Dir: Allen Hughes
With: Mark Wahlberg, Russell Crowe
Runtime: 109 minutes
IF you had to choose two actors suited to a beefy local politics and crime thriller, chances are Mark Wahlberg and Russell Crowe would be the first names out of the tombola of toughness. But as if to prove films require a little more than big names above the title, along comes Allen Hughes's picture, a film that is not so much broken by a lacklustre script as badly dented.
Wahlberg plays Billy Taggart, a good cop in a bad town. When placed under pressure during a night shift, Taggart makes a decision that changes his future. Years later, the city's mayor, played by Russell Crowe, remembers the plucky cop and asks him to take on a new assignment. The mayor suspects his wife (an impressive Catherine Zeta-Jones) of being unfaithful and wants the reliable Taggart to investigate. With election day approaching, the pressure is on again to get results.
So begins a twisty tale of electioneering days and domineering ways as Taggart tries to find out what's going on. On several occasions, Hughes places too much responsibility on his stars to carry the film on their own, believing that if he simply puts them in a scene together the actorly sparks will fly. This doesn't work, however, unless they also have something novel to say.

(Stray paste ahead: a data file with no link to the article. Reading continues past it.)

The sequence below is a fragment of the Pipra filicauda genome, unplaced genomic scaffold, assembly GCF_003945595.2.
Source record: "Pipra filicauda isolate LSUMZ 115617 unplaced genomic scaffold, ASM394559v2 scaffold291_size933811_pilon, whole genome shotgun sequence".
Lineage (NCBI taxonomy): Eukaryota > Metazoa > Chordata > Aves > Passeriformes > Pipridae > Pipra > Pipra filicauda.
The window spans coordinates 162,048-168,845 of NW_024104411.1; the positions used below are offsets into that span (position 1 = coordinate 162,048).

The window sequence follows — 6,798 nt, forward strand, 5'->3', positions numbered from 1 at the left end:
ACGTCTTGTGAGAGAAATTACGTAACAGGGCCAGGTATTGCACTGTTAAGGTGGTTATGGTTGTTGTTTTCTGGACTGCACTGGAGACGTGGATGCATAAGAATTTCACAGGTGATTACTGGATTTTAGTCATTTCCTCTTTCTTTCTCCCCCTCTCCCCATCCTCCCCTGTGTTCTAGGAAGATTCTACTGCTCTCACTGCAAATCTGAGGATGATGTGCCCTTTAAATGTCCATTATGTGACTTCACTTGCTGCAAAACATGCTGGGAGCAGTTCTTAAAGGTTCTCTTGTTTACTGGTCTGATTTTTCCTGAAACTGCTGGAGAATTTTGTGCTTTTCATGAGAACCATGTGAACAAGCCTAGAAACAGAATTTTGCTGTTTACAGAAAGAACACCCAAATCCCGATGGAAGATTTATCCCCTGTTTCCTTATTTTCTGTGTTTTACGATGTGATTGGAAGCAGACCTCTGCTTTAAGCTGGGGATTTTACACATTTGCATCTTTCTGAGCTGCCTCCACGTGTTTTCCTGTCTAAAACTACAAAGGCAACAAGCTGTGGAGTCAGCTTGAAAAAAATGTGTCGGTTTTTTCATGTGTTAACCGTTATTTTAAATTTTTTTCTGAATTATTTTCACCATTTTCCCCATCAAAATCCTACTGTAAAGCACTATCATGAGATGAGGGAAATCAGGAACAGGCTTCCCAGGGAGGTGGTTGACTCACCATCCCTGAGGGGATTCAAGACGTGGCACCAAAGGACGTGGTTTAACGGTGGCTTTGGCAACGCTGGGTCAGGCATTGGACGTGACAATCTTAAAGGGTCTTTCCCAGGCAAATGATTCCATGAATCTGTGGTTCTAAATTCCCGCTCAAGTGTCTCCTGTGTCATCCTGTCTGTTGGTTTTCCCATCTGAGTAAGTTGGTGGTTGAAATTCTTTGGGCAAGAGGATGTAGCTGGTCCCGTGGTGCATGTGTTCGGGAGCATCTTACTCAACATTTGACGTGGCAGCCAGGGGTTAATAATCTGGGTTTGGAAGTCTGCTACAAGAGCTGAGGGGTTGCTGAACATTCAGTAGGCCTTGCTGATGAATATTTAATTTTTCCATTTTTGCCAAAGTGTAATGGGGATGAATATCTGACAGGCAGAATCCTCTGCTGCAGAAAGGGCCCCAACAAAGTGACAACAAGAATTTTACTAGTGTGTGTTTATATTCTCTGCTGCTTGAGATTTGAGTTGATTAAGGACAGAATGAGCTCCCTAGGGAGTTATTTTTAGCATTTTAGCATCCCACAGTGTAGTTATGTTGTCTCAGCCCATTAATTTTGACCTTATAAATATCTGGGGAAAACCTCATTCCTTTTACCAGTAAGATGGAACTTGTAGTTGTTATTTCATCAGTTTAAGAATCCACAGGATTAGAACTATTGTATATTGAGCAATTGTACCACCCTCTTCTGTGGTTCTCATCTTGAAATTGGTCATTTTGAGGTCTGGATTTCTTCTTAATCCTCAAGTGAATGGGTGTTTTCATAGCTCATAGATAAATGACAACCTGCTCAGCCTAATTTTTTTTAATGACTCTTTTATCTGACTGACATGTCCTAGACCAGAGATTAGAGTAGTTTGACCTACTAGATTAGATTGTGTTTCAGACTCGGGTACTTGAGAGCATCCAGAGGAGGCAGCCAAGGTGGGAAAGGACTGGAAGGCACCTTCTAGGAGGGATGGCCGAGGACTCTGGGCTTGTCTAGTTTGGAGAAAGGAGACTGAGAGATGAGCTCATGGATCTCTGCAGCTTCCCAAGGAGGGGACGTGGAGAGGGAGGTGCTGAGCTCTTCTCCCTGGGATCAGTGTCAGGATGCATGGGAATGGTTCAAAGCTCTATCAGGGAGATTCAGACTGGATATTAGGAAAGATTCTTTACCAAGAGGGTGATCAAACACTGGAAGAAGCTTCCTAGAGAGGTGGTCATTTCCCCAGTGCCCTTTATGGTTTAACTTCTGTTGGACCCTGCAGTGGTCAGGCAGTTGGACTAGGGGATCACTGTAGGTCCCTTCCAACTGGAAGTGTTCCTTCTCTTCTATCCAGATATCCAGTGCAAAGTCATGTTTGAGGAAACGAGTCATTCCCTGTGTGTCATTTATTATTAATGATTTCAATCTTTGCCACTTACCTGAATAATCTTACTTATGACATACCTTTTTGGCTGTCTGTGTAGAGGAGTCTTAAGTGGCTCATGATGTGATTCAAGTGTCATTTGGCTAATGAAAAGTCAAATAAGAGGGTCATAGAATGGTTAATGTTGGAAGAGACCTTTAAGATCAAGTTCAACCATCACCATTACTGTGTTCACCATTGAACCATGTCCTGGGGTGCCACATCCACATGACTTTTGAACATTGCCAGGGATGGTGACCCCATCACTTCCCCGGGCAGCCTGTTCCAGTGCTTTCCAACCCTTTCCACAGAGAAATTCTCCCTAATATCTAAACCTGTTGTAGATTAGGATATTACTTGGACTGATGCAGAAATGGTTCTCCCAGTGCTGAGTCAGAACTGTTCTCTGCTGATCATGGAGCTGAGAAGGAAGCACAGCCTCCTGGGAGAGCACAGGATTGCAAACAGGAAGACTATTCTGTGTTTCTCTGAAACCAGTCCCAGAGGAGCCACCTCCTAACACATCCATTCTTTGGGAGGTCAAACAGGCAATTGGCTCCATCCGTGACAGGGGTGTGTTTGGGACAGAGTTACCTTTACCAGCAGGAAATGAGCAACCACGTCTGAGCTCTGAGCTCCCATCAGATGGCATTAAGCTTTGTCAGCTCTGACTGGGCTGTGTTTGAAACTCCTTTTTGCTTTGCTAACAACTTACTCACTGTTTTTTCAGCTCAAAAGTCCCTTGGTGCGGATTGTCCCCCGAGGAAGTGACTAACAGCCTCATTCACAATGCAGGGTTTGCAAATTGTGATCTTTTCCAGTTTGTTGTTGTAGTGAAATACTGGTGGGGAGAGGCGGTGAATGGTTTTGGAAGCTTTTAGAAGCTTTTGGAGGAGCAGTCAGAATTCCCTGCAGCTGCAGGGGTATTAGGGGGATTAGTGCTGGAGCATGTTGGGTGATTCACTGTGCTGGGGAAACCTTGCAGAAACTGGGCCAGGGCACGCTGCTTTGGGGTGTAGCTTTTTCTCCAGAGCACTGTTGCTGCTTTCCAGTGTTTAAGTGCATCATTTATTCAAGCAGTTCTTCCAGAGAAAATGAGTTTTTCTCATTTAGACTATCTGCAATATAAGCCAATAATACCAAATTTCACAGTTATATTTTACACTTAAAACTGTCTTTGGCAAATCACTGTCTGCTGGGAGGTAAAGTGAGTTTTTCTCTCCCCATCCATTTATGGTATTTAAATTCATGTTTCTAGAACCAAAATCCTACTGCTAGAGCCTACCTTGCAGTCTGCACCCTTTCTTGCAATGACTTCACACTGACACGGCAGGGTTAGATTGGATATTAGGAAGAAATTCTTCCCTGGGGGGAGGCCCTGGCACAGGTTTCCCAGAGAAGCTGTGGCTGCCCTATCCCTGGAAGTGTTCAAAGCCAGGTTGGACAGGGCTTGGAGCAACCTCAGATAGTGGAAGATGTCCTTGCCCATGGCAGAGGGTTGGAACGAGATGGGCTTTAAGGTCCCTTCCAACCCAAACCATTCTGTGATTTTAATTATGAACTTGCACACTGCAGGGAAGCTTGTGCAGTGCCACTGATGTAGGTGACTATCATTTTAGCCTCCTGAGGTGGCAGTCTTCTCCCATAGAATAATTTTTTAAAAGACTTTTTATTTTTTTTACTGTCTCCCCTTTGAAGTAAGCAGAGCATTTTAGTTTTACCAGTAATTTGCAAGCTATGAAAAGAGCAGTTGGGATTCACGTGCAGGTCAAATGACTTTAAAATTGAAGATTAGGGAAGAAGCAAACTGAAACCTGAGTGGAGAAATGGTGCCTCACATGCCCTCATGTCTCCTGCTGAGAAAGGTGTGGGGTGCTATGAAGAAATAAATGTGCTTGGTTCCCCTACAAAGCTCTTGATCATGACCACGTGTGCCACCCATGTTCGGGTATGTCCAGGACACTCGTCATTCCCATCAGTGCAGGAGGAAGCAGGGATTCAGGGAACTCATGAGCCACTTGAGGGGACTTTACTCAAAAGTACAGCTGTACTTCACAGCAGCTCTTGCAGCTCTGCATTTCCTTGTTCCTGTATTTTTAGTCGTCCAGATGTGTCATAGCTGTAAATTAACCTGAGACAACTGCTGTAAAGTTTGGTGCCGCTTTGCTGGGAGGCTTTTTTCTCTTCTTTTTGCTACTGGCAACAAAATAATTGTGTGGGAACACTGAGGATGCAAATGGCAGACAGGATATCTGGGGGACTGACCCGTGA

In Broken City, neither the overcomplicated plot nor the overwritten dialogue grips. At other times, there seems barely any effort being made at all, as when Zeta-Jones makes a speech about human rights below a huge sign reading "Human Rights Campaign". A little imagination, people, please. But that's Broken City, a film that takes a sledgehammer to subtlety.